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Adding a Basement Laundry room

1296 Views 8 Replies 4 Participants Last post by  NJ Brickie
I working on a basement floor laundry room, removing the existing hookups upstairs and installing new down. I'm considering a self level. Money is tight right now but I want to do it right.
The previous owners had parkay tile down glued to the slab. When I removed it left a bit of the paper backing and there's a lot of adhesive. I think I know the answer but does this all have to be scraped off and what's the easiest way of doing? I'm thinking grinding brushes or wheels will gum up fast and hand scraping is not an option. Are there any solvents that won't curl nose hairs?
If grinding, any suggestions on wheels? Should I just go to town? I'm right next to the furnace and water heater and its an open area with finished living space so being (somewhat) clean is a factor. I'll take some better pics but this is what I have now.
There is carpet laid in the foreground and I was thinking leaving the concrete or maybe laying tile if I can find something at a good price.

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Personally I would go get some the interlocking floor mats that you see used around weight equipment, and that way it gets rid of two issues. First is not having to deal with the ugly floor. Second is that it will cut down on the sound from the equipment and still give you easy access to the backflow preventor in that box.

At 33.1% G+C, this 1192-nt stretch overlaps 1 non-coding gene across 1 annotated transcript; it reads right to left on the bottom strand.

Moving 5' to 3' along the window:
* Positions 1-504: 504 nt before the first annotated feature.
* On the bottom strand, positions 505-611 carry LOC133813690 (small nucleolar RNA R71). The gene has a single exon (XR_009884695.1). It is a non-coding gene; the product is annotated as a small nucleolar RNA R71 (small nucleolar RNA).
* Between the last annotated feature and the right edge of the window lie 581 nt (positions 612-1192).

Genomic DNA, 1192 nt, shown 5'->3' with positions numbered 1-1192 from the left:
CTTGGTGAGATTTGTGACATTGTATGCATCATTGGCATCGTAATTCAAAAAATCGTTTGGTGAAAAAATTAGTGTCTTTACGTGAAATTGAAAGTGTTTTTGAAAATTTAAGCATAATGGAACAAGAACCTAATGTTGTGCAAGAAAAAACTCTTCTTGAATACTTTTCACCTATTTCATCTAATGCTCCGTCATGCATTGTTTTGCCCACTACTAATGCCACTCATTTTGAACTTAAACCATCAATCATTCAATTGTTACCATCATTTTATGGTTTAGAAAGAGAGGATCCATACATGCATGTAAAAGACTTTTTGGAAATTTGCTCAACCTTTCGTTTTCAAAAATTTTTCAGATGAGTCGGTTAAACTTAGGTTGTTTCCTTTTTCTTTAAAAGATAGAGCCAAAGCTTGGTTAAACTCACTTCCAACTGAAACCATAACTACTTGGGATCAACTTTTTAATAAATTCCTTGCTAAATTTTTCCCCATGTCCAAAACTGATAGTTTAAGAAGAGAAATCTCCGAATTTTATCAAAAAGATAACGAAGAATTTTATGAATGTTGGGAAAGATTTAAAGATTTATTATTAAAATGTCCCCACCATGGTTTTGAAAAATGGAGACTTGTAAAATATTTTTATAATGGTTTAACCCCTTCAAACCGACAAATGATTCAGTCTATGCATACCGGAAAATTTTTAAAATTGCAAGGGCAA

The other would use what we did in front of our washer and dryer downstairs. We got a huge roll of left over Rubber tread mat from my wife's work. You can use this and just lay it down. If you get a backup or have water issues, you can roll it up and take it outside to hose off and then dry.
No there is not. It is better on the feet if you are like me and walk around the house with socks on.

Ours is not glued down, in case the floor gets wet.

It is a quick and easy fix for right now to hide the ugly.

It is a utility space anyways. It is not supposed to look pretty if downstairs. Plus side is that thicker style mat would cut down on the machine noise, since the machines are not sitting on hard concrete.
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